released October 24, 2016
“Orienting Response was written specifically for Cristian Alvear at his request. In writing the piece I wanted to see if I could create the same kind of focus and intensity I have created with percussion instruments using an instrument (the nylon stringed guitar) that is naturally not well-equipped to produce the type of timbres or high dynamic levels that I have worked with up to this point.”
The score Orienting Response (2015-16), written by Sarah Hennies specifically for Chilean guitarist Cristian Alvear, is composed of six parts with short instructions describing some unusual techniques, such as:
Play as accurately and consistently as possible but with the assumption that “mistakes” are inevitable.
Allow “mistakes” to occur, do not attempt to correct them.
All sounds should ring freely (as long as is possible) unless otherwise indicated.
All timings and tempi are approximate and flexible.
Sarah Hennies, one of the most compelling young American composers, works on the narrow edge between contemporary composing, solo percussion creation and a virtuous improvisation in projects as Meridian and Obody. In Orienting Response she keeps on observing and exploring even more deeply various percussive acoustic phenomenas, which are on this record, hidden inside of classical guitar body.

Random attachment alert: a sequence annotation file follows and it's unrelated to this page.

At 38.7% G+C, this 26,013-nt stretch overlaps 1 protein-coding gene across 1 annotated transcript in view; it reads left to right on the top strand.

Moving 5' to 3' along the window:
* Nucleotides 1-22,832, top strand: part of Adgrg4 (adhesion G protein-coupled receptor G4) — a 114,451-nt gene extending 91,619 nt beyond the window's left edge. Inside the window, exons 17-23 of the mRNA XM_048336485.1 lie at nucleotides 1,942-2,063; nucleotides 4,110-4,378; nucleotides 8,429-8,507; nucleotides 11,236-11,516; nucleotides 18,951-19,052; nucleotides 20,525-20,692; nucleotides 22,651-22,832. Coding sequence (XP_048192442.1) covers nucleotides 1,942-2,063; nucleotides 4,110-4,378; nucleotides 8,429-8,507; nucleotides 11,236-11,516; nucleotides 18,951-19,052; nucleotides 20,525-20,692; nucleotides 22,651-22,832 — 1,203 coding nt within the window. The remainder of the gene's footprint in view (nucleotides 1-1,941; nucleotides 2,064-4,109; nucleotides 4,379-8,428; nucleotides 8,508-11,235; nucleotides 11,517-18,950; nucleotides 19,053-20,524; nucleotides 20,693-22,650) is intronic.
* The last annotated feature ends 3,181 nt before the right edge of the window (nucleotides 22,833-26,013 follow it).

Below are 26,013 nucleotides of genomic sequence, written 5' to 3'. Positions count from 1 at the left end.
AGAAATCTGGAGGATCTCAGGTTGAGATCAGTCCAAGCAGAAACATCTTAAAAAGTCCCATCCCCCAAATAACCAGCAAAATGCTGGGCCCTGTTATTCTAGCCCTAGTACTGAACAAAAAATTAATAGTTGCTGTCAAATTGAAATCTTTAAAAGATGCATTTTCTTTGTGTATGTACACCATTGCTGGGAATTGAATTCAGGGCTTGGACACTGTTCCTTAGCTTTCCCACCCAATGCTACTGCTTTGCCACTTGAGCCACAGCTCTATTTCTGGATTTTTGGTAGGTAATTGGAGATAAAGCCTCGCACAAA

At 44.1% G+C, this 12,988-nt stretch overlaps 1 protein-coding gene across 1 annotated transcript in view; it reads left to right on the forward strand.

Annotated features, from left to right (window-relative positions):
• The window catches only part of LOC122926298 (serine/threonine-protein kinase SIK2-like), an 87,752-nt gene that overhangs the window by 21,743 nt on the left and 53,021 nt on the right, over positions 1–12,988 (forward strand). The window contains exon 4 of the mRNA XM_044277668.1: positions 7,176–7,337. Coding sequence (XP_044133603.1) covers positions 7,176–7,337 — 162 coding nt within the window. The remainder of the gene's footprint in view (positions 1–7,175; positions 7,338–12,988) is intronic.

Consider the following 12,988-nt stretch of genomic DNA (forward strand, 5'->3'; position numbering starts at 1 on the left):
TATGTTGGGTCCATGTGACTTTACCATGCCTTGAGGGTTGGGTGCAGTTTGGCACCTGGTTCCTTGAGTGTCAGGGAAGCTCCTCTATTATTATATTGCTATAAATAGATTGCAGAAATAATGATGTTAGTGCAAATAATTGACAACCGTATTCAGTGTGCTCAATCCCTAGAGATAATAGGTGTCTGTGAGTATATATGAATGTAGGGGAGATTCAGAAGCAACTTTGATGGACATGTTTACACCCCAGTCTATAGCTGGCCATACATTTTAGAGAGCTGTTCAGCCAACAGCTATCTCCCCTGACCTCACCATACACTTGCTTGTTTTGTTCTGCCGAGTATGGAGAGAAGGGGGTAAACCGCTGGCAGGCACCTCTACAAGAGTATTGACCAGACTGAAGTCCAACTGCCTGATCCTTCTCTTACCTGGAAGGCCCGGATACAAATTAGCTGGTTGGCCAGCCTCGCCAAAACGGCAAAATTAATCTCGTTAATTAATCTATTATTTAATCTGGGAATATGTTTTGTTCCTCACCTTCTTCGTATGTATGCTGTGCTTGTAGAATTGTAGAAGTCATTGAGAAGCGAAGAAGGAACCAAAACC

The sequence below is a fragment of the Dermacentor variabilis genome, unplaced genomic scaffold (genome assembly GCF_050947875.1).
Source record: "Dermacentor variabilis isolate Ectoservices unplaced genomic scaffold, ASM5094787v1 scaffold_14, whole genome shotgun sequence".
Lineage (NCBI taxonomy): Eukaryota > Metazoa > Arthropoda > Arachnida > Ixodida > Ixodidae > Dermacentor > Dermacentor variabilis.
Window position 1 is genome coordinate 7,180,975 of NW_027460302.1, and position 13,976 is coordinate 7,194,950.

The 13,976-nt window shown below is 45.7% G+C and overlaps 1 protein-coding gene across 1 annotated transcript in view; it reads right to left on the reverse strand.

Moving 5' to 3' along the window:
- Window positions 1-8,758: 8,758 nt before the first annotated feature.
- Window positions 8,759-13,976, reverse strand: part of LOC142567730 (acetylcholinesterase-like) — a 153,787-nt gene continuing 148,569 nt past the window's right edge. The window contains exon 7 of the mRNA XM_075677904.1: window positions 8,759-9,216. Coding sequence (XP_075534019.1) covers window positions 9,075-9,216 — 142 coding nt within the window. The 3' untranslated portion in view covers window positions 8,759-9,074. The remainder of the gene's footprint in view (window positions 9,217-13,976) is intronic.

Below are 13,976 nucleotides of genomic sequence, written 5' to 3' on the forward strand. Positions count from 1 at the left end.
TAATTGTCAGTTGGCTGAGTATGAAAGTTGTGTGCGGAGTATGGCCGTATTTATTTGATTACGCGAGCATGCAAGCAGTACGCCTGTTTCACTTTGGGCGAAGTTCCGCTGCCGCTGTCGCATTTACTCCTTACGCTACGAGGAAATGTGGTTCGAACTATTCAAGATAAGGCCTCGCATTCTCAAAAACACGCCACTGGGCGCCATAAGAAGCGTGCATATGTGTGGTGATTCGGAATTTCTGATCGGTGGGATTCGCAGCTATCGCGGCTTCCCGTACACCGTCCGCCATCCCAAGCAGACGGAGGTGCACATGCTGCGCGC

Cristian Alvear is, unlike delicate interpretations of compositions by Jürg Frey, Radu Malfatti, Michael Pisaro or Antoine Beuger, filling the quiet contemplative gaps with repetitive fields which direct the attention to the sound itself and to the concentrated interplay of subtle changes and mistakes. Alvear explores the possibilities of the guitar in a very immersing way, full of natural resonances, drones, deep listening details and a faith in a different guitar sonicity.
Mappa presents a neverending cassette loop, a radical approach to reductive repetition, created out of minimal material with maximal precision, modesty, and canniness.
design and handwork: Zoltán Czakó, Jakub and Anna Juhás
released by mappa as MAP04
For those who are curious, there is an interesting recent podcast from Paul Margree of We Need No Swords blog featuring Cristián Alvear, where Alvear goes into a little detail about working with Sarah Hennies on Orientating Response for guitar. Margree’s comment “Cristián really is at the cutting edge of what’s happening in contemporary composition” says it all. Sarah Hennies is no slouch either; she has recently been developing a compositional role within a broader artistic practice. A particularly good piece is documented here… Paul Khimasia Morgan (The Sound Projector)
A carefully sculpted world of tone, expanded rhythm, and space, this is easily one of the best records I’ve heard all year. Like it’s creator, it is deeply generous, and creatively ambitious. I can’t recommend it enough. It’s out today via Mappa – housed in an incredible wooden box. You can pick it up from them directly, and listen to the album’s stunning entirely below… Bradford Bailey (The Hum)
Christian Alvear is completely immersed in the composer’s instructions, but does not forget the sound of the instrument, which is extremely important for the artist. The smallest nuances of his games give the listener a rich material for reflection or simply the pleasure of music: choose what you need… Ilia Belorukov (syg.ma)